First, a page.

Country singer Ned LeDoux is grieving the sudden death of his 2-year-old daughter after choking at home.
The toddler, named Haven, choked last week and died after the incident in Kansas. LeDoux’s wife, Morgan, posted a message on her Facebook after the tragedy.
“It is with great sadness that Ned & Morgan inform friends and fans that their two-year-old daughter Haven passed away on October 20th due to a tragic choking accident in the home. The LeDoux family appreciates your love and support and is requesting privacy at this time,” the statement read.
Paramedics attempted to resuscitate the girl but they were unsuccessful, according to the family.
Haven had just turned 2 in September. The couple has one other child, a son named Branson.
How Common Is Choking?
At least one child dies from choking on food every 5 days in the U.S., and more than 12,000 children are hospitalized from choking injuries each year, according to the New York State Department of Health.
Tips for Preventing Choking
The CDC has tips for parents to help prevent choking incidents. The agency encourages parents or guardians to have children sit up while eating and avoid eating while in the car or in their stroller. They should also have children eat things that are appropriate for their age, which can be found here.
Small items like coins, buttons or toys with small parts should be kept away from young children because they can be potentially dangerous and become lodged in the child's throat.
Signs of Choking
If a kid does begin choking, they will be unable to talk, have difficulty breathing, be coughing, turning blue in skin and nails and possibly lose consciousness, according to the MayoClinic.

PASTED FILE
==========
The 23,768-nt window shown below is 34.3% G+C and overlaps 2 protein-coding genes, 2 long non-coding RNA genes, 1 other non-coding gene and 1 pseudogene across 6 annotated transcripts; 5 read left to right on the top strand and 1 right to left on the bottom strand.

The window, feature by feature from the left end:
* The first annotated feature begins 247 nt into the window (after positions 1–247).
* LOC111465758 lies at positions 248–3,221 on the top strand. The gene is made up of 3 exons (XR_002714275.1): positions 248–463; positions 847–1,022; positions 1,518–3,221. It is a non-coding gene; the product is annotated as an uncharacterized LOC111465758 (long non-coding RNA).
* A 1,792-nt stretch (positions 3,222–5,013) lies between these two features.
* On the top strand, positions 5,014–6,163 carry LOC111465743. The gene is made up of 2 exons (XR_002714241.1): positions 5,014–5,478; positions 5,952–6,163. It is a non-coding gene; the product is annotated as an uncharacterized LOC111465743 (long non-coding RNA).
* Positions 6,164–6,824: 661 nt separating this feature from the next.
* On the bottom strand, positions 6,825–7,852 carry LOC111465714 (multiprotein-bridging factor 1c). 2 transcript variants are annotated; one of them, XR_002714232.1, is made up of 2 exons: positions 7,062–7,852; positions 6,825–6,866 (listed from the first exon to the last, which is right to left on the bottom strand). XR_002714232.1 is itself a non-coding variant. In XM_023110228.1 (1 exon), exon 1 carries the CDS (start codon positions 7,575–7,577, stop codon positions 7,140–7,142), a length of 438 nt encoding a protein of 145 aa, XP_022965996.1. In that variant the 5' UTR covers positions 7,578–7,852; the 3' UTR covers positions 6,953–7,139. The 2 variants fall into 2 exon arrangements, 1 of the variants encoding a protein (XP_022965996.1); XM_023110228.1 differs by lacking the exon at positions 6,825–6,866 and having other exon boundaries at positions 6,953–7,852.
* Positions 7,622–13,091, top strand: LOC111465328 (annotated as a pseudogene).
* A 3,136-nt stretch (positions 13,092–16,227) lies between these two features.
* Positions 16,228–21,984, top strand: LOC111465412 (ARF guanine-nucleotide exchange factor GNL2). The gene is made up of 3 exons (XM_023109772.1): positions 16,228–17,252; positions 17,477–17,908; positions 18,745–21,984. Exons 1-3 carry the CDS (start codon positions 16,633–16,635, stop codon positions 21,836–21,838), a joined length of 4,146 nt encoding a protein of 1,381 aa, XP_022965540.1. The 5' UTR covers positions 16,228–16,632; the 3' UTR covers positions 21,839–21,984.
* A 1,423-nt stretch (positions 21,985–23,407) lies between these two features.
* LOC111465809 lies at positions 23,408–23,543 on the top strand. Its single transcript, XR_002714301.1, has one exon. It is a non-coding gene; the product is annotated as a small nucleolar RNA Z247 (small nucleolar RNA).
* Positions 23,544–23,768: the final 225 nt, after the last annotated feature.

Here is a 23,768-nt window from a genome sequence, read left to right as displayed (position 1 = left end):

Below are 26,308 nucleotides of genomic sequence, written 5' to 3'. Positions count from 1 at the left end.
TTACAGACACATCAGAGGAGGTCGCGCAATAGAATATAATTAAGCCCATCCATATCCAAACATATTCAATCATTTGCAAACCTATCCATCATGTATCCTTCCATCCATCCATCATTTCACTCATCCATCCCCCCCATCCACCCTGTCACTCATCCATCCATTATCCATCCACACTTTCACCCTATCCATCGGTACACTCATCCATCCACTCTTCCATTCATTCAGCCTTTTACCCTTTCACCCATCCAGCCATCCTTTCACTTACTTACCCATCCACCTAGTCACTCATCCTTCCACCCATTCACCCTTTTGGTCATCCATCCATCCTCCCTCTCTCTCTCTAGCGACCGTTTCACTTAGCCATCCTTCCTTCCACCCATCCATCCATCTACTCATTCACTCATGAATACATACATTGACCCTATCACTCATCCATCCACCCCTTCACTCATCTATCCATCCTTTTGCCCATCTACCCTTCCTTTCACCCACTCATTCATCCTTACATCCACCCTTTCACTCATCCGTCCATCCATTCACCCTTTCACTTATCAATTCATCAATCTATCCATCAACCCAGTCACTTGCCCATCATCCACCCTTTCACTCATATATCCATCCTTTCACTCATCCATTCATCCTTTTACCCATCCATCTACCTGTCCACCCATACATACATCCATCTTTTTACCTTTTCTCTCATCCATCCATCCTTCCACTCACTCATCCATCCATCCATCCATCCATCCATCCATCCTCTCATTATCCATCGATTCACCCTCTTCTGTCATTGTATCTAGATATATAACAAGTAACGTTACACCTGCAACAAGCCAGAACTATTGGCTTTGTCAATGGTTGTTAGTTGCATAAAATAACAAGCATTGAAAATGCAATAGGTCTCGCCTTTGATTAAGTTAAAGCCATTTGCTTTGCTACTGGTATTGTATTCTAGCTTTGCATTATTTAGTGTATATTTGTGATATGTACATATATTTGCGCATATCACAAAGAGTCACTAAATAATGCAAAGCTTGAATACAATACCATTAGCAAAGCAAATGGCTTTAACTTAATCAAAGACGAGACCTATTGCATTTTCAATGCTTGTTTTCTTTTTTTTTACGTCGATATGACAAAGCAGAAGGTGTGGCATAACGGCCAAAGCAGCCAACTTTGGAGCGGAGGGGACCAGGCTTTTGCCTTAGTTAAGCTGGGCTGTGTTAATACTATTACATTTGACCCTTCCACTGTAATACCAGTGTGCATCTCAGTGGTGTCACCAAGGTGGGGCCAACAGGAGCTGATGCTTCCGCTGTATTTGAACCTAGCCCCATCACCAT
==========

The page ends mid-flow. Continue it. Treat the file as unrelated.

What to Do in a Choking Emergency
If the child is younger than 1 year old, you should take a seat and hold the infant on your forearm facedown, resting on your thigh. Support the child's head and neck with the hand of that arm and lower the head below the rest of the body.
Using the heel of your hand, thump the middle of child's back firmly five times. Gravity should help the back blows dislodge the object.
If the child still is not breathing, turn the infant over and use two fingers to give quick chest compressions at the center of the breastbone, pressing down about 1.5 inches and letting the chest rise again between compressions.
Repeat, and call 911
If the child is older than age 1, and conscious, give abdominal thrusts using the Heimlich maneuver. Kneel behind the child, wrap your arms around their waist and lean them slightly forward. Make a fist with one hand and put it just above the belly button. Grasping the fist with your other hand, press firmly into the abdomen with a quick and upward thrust, as if trying to lift up the child. Do this between six and 10 times. Call 911 if the item is not dislodged.